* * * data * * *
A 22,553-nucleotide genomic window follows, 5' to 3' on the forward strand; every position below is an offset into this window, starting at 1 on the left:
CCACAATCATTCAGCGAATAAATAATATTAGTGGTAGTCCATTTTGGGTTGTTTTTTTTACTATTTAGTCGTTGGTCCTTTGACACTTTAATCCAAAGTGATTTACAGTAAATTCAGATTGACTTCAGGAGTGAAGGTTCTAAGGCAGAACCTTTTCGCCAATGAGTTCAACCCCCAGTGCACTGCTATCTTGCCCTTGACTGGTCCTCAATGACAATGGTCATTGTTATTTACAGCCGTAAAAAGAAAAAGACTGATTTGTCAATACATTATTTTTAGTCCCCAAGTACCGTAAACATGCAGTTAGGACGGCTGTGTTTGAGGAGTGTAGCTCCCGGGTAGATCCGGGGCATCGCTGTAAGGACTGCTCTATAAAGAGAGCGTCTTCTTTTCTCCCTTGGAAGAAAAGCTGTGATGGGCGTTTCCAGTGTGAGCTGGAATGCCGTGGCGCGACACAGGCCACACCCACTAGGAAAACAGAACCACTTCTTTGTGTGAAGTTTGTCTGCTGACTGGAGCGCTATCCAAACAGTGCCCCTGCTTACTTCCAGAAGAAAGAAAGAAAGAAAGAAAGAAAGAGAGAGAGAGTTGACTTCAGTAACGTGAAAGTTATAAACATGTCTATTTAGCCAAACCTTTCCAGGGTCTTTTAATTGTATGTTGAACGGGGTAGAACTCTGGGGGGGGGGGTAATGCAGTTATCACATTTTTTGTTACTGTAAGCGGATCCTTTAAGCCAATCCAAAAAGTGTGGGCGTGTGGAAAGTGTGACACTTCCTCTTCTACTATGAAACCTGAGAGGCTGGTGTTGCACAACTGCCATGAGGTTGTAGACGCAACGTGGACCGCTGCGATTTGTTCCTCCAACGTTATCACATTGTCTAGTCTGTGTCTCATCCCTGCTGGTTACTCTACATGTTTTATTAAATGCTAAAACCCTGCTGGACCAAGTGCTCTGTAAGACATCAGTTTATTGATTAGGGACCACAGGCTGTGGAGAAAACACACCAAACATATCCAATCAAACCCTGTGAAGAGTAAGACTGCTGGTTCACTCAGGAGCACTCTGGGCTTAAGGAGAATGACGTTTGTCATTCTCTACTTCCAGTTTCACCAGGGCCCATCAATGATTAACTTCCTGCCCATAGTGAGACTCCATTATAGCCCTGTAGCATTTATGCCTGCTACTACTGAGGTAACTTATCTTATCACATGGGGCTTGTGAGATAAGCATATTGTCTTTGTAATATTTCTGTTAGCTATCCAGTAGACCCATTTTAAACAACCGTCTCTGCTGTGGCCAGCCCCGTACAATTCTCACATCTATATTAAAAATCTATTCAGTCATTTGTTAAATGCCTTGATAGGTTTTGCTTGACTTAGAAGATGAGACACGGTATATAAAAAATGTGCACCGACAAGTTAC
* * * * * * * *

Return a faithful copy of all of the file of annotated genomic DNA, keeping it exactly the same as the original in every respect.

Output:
A 22,553-nucleotide genomic window follows, 5' to 3' on the forward strand; every position below is an offset into this window, starting at 1 on the left:
CCACAATCATTCAGCGAATAAATAATATTAGTGGTAGTCCATTTTGGGTTGTTTTTTTTACTATTTAGTCGTTGGTCCTTTGACACTTTAATCCAAAGTGATTTACAGTAAATTCAGATTGACTTCAGGAGTGAAGGTTCTAAGGCAGAACCTTTTCGCCAATGAGTTCAACCCCCAGTGCACTGCTATCTTGCCCTTGACTGGTCCTCAATGACAATGGTCATTGTTATTTACAGCCGTAAAAAGAAAAAGACTGATTTGTCAATACATTATTTTTAGTCCCCAAGTACCGTAAACATGCAGTTAGGACGGCTGTGTTTGAGGAGTGTAGCTCCCGGGTAGATCCGGGGCATCGCTGTAAGGACTGCTCTATAAAGAGAGCGTCTTCTTTTCTCCCTTGGAAGAAAAGCTGTGATGGGCGTTTCCAGTGTGAGCTGGAATGCCGTGGCGCGACACAGGCCACACCCACTAGGAAAACAGAACCACTTCTTTGTGTGAAGTTTGTCTGCTGACTGGAGCGCTATCCAAACAGTGCCCCTGCTTACTTCCAGAAGAAAGAAAGAAAGAAAGAAAGAAAGAGAGAGAGAGTTGACTTCAGTAACGTGAAAGTTATAAACATGTCTATTTAGCCAAACCTTTCCAGGGTCTTTTAATTGTATGTTGAACGGGGTAGAACTCTGGGGGGGGGGGTAATGCAGTTATCACATTTTTTGTTACTGTAAGCGGATCCTTTAAGCCAATCCAAAAAGTGTGGGCGTGTGGAAAGTGTGACACTTCCTCTTCTACTATGAAACCTGAGAGGCTGGTGTTGCACAACTGCCATGAGGTTGTAGACGCAACGTGGACCGCTGCGATTTGTTCCTCCAACGTTATCACATTGTCTAGTCTGTGTCTCATCCCTGCTGGTTACTCTACATGTTTTATTAAATGCTAAAACCCTGCTGGACCAAGTGCTCTGTAAGACATCAGTTTATTGATTAGGGACCACAGGCTGTGGAGAAAACACACCAAACATATCCAATCAAACCCTGTGAAGAGTAAGACTGCTGGTTCACTCAGGAGCACTCTGGGCTTAAGGAGAATGACGTTTGTCATTCTCTACTTCCAGTTTCACCAGGGCCCATCAATGATTAACTTCCTGCCCATAGTGAGACTCCATTATAGCCCTGTAGCATTTATGCCTGCTACTACTGAGGTAACTTATCTTATCACATGGGGCTTGTGAGATAAGCATATTGTCTTTGTAATATTTCTGTTAGCTATCCAGTAGACCCATTTTAAACAACCGTCTCTGCTGTGGCCAGCCCCGTACAATTCTCACATCTATATTAAAAATCTATTCAGTCATTTGTTAAATGCCTTGATAGGTTTTGCTTGACTTAGAAGATGAGACACGGTATATAAAAAATGTGCACCGACAAGTTAC